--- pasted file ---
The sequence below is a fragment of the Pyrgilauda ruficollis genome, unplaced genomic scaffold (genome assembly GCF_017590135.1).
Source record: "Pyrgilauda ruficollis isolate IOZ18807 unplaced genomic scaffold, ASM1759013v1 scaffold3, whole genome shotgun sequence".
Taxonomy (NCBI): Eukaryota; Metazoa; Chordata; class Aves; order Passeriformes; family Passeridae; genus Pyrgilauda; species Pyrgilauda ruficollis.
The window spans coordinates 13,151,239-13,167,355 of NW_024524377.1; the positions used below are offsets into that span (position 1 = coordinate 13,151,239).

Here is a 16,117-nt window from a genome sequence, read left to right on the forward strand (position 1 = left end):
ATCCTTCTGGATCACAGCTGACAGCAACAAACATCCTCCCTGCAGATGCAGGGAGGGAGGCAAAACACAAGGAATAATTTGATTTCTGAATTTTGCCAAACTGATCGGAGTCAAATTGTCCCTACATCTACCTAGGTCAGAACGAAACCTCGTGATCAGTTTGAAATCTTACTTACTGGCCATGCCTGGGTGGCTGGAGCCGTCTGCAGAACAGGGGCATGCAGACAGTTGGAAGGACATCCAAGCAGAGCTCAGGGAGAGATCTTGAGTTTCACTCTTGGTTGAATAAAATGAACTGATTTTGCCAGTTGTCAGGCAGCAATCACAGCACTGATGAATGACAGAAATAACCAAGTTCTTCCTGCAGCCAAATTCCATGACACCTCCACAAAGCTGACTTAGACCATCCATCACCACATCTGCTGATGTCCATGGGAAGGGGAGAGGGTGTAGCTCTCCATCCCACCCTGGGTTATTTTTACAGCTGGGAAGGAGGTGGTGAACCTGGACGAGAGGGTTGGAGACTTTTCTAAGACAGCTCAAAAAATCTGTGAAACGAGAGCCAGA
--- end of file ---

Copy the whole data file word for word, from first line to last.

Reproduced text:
The sequence below is a fragment of the Pyrgilauda ruficollis genome, unplaced genomic scaffold (genome assembly GCF_017590135.1).
Source record: "Pyrgilauda ruficollis isolate IOZ18807 unplaced genomic scaffold, ASM1759013v1 scaffold3, whole genome shotgun sequence".
Taxonomy (NCBI): Eukaryota; Metazoa; Chordata; class Aves; order Passeriformes; family Passeridae; genus Pyrgilauda; species Pyrgilauda ruficollis.
The window spans coordinates 13,151,239-13,167,355 of NW_024524377.1; the positions used below are offsets into that span (position 1 = coordinate 13,151,239).

Here is a 16,117-nt window from a genome sequence, read left to right on the forward strand (position 1 = left end):
ATCCTTCTGGATCACAGCTGACAGCAACAAACATCCTCCCTGCAGATGCAGGGAGGGAGGCAAAACACAAGGAATAATTTGATTTCTGAATTTTGCCAAACTGATCGGAGTCAAATTGTCCCTACATCTACCTAGGTCAGAACGAAACCTCGTGATCAGTTTGAAATCTTACTTACTGGCCATGCCTGGGTGGCTGGAGCCGTCTGCAGAACAGGGGCATGCAGACAGTTGGAAGGACATCCAAGCAGAGCTCAGGGAGAGATCTTGAGTTTCACTCTTGGTTGAATAAAATGAACTGATTTTGCCAGTTGTCAGGCAGCAATCACAGCACTGATGAATGACAGAAATAACCAAGTTCTTCCTGCAGCCAAATTCCATGACACCTCCACAAAGCTGACTTAGACCATCCATCACCACATCTGCTGATGTCCATGGGAAGGGGAGAGGGTGTAGCTCTCCATCCCACCCTGGGTTATTTTTACAGCTGGGAAGGAGGTGGTGAACCTGGACGAGAGGGTTGGAGACTTTTCTAAGACAGCTCAAAAAATCTGTGAAACGAGAGCCAGA